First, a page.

I don't remember these.... The only Bonkers I know are cat treats...


After the agreement expired, Kelly continued to package "Bonkers" on a month-to-month basis until October 1992. Kelly made an informal offer of approximately one million dollars to Windmill for the name "Bonkers." Windmill rejected the offer. Ralston Purina offered in excess of three million dollars. On June 18, 1992, Kelly began to market its "Catty Shack" cat treat product, which is also sold in four-ounce milk cartons, and includes features that are similar to the "Bonkers" milk carton. Besides the color and shape of the carton, these similarities include the color codes, the location and font of the color designations, and the positioning and color of the phrase "cat treat." Robert Kelly, President of Kelly, testified that Lana Kennedy, designer of the "Catty Shack" package, had "Bonkers" containers in her possession in the final stages of the design process. This, Kelly asserted, was to ensure that the "Catty Shack" packages were not "exact" in color to the "Bonkers" packages. On August 14, 1992, Kelly gave notice to Windmill that it was going to cease packaging "Bonkers" as of October 1, 1992.
Do they still make Bonkers cat treats and where can I get them?
76 F.3d 380Windmill or one of its predecessors in interest has distributed "Bonkers" cat treats in four-ounce gable-top (milk carton) containers since 1984. ... I would advise anyone that has a cat this treat really treats them.... Bonkers!Prior to the sale of And, finally, McCann-Erickson will continue to handle Coca-Cola Bottlers of Los Angeles, while its New York office gets Bonkers cat treats.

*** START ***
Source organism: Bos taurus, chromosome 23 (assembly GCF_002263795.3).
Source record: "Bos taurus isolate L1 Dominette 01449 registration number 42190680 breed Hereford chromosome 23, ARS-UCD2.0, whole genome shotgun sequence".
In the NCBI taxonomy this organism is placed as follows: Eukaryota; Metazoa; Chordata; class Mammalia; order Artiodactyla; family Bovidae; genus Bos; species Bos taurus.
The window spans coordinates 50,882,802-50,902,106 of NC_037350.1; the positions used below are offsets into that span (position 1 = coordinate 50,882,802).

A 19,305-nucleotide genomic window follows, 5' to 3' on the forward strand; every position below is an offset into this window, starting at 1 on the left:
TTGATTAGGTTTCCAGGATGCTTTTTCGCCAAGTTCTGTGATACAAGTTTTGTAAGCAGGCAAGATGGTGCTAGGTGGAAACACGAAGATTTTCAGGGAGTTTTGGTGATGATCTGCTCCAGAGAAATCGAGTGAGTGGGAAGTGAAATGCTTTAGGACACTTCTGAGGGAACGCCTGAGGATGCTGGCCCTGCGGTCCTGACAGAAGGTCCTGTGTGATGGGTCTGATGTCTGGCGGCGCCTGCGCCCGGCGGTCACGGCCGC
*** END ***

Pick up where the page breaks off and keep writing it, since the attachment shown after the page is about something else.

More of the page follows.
Doane Pet Care, headquartered in Franklin, TN and owned by Mars Pet Care makes 12 brands of pet food, most of which are private or store labels: Albertson’s, Bruno’s, Food Lion, Safeway, Wal-Mart, and Winn Dixie store brands as well as Bonkers cat treats and Ol’Roy. Before this court is defendant/appellant Kelly Foods Corporation's (Kelly) appeal and plaintiff/cross-appellant Windmill Corporation d/b/a Martha White Food's (Windmill) appeal from an order permanently enjoining Kelly from producing, marketing, selling or distributing "Catty Shack" cat treat products in its current trade dress. The issues before us as raised by Kelly are as follows: whether (1) the "Bonkers" trade dress has acquired a distinctive or secondary meaning?; (2) there is a likelihood of confusion among consumers as to the origin of "Catty Shack" cat treat product?; (3) Kelly was granted an implied license to package its cat treat product in a four-ounce milk carton?; and (4) the language of the permanent injunction issued against Kelly meets the specificity requirement of Federal Rule of Civil Procedure 65(d)? Windmill would have us consider whether the district court erred as a matter of law in finding that the shape of the "Bonkers" package is functional? For the reasons that follow, we affirm the district court.Windmill or one of its predecessors in interest has distributed "Bonkers" cat treats in four-ounce gable-top (milk carton) containers since 1984. Under a real property purchase agreement dated October 20, 1987, Kelly purchased a Berlin, Maryland, pet food manufacturing facility, including real and personal property from Pet Specialties, Inc., a division of Beatrice Foods, one of Windmill's predecessors. Among the personal property sold was a PURE-PAK packaging machine that was used to package dog and cat foods in four-ounce milk cartons.Prior to the sale of "Catty Shack," "Bonkers" was the only cat treat sold in the United States with a four-ounce gable-top container. According to Kelly, the function served by the milk carton container does not dictate the shape of the container. Windmill contends that the four-ounce milk carton container facilitates filling the container in the production process, and allows the consumer to reseal the carton. Other forms of packaging are less expensive. Windmill considered, on more than one occasion, changing its packaging to a lower cost option but declined to do so because of an association by consumers of "Bonkers" with the shape of its container.